Outside the Gates of Eden

I saw my shrink.  She’s like 84 or something like that, and I told her about my students who said they didn’t want to get old and all wrinkly.  And we are both sitting there looking pretty wrinkly, but she is more wrinkly than me.  She said perhaps I should ask my students what they think or feel about getting old.  I said, yea, maybe I could do that, but I sort of doubted that they knew or would be able to offer any explanations for their thoughts and feelings.

As usual I was projecting.  I realize that had some teacher bothered to ask me that question when I was back in college that I wouldn’t have had much to say (and so assume that my students wouldn’t have much to say).  Back in college I didn’t think about getting old at all.  True, I thought about dying nearly every day.  But that could happen at any time, the way I saw it.  Getting old was not a pre-requisite for dying.  So had I been asked, I might have said something like, “Getting old?  Hell, it happens.”

So I said to my shrink, I didn’t think about getting old because I was mostly interested in just surviving.  Getting from one day to the next and not somehow screwing up completely, or dropping dead in the middle of the whole thing. And she said that had been true of her also.  She spent her high school years studying to be a concert level pianist in the middle of the Nazi Occupation of Paris.  She had plenty to think about besides getting old.  The future was uncertain.  Getting old might happen or maybe not.

So I started thinking again about what my students had said.  With a special emphasis upon getting all baggy and wrinkly.  The young woman who didn’t want to get old was an attractive young woman.  So maybe that’s what she meant.  Getting old means becoming unattractive.  So perhaps for this young woman and the others that seemed to know what she was saying being attractive was a central part of their identities.  Probably she works at being attractive.  It takes time and effort.  So perhaps—still speculating—her self-concept centers on the very idea of being young.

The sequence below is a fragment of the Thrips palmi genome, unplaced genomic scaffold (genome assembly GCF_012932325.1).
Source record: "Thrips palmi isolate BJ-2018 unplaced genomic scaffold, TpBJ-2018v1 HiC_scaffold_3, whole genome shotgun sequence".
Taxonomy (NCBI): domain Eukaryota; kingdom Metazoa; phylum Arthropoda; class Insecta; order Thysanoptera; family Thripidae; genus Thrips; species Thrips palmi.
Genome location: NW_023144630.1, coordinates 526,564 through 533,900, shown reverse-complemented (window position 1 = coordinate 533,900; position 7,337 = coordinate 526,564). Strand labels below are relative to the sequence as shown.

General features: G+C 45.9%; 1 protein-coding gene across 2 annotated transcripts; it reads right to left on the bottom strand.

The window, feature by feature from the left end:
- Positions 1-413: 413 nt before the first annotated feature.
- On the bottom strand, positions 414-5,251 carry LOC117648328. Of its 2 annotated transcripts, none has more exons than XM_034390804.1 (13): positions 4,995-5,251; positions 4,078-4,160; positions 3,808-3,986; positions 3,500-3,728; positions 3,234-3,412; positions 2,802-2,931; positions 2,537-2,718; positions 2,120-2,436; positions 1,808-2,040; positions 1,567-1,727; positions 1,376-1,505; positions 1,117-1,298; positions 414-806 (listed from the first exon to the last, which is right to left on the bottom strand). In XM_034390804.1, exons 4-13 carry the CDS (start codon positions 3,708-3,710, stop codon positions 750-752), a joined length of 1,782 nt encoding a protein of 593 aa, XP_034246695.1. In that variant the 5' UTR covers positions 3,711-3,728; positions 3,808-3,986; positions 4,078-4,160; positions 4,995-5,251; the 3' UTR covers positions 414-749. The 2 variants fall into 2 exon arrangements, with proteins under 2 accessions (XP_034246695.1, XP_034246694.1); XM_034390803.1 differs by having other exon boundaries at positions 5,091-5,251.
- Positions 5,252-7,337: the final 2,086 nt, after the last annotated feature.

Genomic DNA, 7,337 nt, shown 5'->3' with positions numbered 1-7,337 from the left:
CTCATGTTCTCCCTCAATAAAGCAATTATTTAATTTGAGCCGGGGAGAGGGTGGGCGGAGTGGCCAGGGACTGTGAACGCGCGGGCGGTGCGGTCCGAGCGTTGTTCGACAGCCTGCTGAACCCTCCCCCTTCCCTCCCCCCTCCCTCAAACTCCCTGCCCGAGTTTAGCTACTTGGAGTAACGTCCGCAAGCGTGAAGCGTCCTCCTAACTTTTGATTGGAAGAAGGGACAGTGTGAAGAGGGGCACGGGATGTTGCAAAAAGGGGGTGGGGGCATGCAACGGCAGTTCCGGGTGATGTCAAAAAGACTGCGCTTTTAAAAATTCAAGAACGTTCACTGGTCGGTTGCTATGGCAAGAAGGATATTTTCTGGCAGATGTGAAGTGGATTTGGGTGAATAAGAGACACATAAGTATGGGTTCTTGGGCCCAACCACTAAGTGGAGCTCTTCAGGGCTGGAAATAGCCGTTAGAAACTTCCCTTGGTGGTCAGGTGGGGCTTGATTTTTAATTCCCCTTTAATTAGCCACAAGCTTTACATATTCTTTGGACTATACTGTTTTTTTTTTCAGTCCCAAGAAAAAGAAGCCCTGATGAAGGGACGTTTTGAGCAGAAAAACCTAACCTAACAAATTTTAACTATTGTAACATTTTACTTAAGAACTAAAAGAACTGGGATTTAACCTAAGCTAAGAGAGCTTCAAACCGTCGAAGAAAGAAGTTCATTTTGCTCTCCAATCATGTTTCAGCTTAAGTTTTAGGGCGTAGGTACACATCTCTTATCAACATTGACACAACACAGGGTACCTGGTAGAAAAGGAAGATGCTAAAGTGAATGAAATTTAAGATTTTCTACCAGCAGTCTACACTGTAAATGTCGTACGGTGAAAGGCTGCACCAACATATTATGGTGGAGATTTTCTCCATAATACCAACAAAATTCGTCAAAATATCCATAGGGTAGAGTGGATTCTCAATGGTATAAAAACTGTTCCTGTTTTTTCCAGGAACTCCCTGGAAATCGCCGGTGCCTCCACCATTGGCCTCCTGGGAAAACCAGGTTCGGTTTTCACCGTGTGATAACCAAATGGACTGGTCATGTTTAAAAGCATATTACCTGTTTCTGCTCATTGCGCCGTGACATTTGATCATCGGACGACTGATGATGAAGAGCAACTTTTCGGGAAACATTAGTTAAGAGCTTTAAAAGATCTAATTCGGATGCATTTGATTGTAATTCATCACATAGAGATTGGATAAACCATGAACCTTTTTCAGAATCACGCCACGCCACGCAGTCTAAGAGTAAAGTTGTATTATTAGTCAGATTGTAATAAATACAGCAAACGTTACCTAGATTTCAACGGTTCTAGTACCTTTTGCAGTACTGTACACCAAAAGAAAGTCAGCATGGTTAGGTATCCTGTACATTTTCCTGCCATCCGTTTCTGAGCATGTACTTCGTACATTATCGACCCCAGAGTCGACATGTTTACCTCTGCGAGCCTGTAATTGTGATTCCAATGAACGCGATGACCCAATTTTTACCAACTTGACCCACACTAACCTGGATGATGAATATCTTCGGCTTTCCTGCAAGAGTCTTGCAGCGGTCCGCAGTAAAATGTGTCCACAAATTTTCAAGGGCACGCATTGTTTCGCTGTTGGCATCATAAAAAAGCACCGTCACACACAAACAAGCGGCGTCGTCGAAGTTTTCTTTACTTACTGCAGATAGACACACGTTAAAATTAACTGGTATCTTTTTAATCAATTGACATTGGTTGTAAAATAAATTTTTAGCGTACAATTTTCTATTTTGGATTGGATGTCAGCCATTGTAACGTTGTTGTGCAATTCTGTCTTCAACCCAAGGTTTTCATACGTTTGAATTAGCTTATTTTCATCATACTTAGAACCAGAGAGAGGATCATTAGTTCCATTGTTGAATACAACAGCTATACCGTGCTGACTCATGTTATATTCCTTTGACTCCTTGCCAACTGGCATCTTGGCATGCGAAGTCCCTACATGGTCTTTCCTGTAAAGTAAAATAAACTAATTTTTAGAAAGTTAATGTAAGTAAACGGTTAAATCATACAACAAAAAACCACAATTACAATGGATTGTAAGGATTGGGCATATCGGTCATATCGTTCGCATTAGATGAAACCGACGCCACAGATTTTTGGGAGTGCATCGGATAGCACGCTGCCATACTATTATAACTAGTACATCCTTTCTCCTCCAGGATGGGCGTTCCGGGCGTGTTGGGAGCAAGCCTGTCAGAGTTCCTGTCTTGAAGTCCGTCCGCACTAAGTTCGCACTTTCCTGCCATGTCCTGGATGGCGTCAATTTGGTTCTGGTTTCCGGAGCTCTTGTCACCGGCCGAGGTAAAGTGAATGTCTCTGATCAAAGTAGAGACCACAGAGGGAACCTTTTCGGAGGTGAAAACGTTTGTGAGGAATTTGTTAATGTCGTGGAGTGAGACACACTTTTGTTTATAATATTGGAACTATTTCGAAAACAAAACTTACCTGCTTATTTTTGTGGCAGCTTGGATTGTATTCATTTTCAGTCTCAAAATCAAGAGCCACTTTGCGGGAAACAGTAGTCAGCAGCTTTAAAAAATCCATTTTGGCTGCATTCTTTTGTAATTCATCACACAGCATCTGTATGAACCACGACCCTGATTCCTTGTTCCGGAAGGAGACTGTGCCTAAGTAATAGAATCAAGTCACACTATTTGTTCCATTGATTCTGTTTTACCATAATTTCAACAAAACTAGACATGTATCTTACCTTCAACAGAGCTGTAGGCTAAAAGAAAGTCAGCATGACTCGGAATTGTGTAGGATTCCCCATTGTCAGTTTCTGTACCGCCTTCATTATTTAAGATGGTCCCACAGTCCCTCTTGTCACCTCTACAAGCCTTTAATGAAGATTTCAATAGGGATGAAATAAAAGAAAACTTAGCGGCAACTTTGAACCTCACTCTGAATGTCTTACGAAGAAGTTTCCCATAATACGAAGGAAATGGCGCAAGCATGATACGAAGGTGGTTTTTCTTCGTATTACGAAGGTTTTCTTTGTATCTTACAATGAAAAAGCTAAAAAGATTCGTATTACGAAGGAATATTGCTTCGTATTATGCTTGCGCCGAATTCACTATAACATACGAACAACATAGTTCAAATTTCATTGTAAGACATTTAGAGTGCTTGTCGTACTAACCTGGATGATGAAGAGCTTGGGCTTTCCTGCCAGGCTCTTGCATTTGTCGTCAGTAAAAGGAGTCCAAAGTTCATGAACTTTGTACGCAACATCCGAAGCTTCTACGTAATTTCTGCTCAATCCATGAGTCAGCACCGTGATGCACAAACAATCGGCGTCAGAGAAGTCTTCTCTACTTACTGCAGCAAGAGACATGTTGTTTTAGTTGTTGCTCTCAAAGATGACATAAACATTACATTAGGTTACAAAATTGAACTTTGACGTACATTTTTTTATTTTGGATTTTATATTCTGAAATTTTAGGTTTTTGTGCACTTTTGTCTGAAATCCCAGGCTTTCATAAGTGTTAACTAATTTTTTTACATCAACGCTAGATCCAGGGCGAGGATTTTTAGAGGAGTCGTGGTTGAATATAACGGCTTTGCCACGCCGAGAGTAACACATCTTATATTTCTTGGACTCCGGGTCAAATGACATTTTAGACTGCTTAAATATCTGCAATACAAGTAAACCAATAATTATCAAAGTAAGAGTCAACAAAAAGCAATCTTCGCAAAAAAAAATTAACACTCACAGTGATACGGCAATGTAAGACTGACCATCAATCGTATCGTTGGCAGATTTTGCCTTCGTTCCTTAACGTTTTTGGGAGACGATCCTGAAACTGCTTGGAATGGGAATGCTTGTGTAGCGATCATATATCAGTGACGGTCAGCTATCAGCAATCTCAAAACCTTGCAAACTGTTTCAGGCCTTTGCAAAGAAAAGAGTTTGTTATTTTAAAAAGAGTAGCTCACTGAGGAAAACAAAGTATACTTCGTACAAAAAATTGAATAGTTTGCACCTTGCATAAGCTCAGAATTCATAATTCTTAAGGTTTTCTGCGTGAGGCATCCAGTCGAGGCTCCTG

We live—or so I have read—in a youth oriented culture.  The culture celebrates youth and accordingly the young feel celebrated.  The other night I was watching TV and the anchor woman for the local news I swear didn’t look more than 23.  And of course she was attractive.  So getting old means losing in effect a source of power—a way of being the center of attention—simply because one is young and attractive.

The stuff I had students read from Erikson was written back in 1968.  He wrote partly in response to the big youth boom of that time, the baby-boomers hitting the market.  Certainly, though, the youth culture and the ideal of youthful appearance have intensified since that time.  Still, what he had to say back then fits with now.  Any step “forward” in development means losing something (as well as gaining something).  He writes of the step from childhood to adolescence almost as if it equaled being kicked out of Eden.

So the step into college for some young people might mean psychologically being kicked out of the Eden of Youth.  In fact, one student spoke of college almost as if it were the end of the road.

2 Replies to “Outside the Gates of Eden”

  1. getting old…there are stages of old. I am not yet 30, but old still compared to when I was in college. I remember being younger thinking that I couldn’t wait to be an adult and do what I wanted. Now there are times, usually when paying bills – or getting up for work on Monday morning, I wish I was still in college when if I didn’t go to class, no one cared. Now I worry about paying for being old more then actually getting old.

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